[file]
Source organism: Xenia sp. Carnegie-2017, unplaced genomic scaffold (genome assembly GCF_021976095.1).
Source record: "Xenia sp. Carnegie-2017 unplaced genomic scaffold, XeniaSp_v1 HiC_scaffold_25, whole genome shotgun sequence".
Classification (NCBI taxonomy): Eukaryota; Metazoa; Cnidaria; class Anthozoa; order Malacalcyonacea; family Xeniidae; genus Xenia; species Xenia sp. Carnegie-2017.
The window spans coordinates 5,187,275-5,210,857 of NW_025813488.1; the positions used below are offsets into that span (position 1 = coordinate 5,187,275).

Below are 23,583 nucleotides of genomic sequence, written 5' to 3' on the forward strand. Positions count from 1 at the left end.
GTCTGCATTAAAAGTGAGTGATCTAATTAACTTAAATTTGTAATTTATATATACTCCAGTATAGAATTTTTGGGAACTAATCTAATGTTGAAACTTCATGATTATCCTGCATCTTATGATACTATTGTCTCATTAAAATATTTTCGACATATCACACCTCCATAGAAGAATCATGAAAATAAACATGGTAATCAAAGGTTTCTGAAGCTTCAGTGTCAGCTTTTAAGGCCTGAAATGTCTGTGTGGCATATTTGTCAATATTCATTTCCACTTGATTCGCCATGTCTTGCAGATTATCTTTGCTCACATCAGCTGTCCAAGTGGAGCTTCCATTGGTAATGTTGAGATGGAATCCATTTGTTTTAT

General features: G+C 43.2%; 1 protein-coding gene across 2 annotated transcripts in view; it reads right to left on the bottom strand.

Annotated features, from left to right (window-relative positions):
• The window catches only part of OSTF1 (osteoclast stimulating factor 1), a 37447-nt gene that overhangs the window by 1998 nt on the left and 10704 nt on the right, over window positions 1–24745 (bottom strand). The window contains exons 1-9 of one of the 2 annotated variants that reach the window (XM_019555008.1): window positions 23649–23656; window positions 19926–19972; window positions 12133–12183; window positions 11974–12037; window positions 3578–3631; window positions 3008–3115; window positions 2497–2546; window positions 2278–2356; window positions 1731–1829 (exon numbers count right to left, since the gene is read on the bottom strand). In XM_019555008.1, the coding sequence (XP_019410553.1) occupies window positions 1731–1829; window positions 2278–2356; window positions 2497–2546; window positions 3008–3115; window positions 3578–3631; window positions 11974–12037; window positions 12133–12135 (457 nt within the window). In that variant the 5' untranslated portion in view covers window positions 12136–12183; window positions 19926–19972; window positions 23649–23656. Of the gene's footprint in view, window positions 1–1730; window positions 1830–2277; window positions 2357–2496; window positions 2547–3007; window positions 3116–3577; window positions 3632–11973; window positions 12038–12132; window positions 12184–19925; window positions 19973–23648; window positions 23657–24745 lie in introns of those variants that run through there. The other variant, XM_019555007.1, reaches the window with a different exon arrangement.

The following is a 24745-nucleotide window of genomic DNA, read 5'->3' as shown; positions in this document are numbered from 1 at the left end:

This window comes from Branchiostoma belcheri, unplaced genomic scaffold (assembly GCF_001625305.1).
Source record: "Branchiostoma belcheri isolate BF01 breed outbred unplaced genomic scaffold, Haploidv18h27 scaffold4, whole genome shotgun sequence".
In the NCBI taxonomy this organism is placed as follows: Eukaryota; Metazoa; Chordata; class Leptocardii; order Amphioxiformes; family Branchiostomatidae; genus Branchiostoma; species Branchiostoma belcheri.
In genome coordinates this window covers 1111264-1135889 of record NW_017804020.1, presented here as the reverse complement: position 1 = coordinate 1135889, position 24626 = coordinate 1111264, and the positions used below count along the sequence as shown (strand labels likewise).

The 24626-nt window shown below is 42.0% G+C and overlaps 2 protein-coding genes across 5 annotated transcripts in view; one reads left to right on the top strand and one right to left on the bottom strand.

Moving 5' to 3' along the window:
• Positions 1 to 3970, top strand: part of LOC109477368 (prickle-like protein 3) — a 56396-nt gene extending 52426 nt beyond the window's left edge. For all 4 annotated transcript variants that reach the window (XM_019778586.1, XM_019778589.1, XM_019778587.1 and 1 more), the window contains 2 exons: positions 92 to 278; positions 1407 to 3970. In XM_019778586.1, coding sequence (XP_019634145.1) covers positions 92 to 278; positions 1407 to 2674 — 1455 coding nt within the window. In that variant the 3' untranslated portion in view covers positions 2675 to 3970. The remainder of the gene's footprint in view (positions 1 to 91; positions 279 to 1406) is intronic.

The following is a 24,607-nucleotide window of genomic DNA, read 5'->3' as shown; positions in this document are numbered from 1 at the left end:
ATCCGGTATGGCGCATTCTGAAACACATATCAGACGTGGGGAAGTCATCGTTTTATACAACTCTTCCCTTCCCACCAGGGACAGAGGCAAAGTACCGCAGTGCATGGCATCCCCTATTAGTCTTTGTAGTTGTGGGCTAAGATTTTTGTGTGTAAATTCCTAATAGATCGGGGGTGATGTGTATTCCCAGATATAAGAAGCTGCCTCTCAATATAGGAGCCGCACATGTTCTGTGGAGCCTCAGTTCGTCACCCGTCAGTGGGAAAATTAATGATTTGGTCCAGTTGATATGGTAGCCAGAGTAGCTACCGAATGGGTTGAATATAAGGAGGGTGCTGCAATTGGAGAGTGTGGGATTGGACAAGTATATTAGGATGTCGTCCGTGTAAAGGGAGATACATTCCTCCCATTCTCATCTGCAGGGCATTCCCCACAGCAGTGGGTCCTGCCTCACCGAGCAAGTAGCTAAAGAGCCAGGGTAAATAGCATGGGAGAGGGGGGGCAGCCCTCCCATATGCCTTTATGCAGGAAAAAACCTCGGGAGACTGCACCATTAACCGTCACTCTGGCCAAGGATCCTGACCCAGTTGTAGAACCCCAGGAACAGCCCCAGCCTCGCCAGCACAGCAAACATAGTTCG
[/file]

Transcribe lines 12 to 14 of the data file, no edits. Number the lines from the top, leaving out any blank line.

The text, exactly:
Source record: "Branchiostoma belcheri isolate BF01 breed outbred unplaced genomic scaffold, Haploidv18h27 scaffold4, whole genome shotgun sequence".
In the NCBI taxonomy this organism is placed as follows: Eukaryota; Metazoa; Chordata; class Leptocardii; order Amphioxiformes; family Branchiostomatidae; genus Branchiostoma; species Branchiostoma belcheri.
In genome coordinates this window covers 1111264-1135889 of record NW_017804020.1, presented here as the reverse complement: position 1 = coordinate 1135889, position 24626 = coordinate 1111264, and the positions used below count along the sequence as shown (strand labels likewise).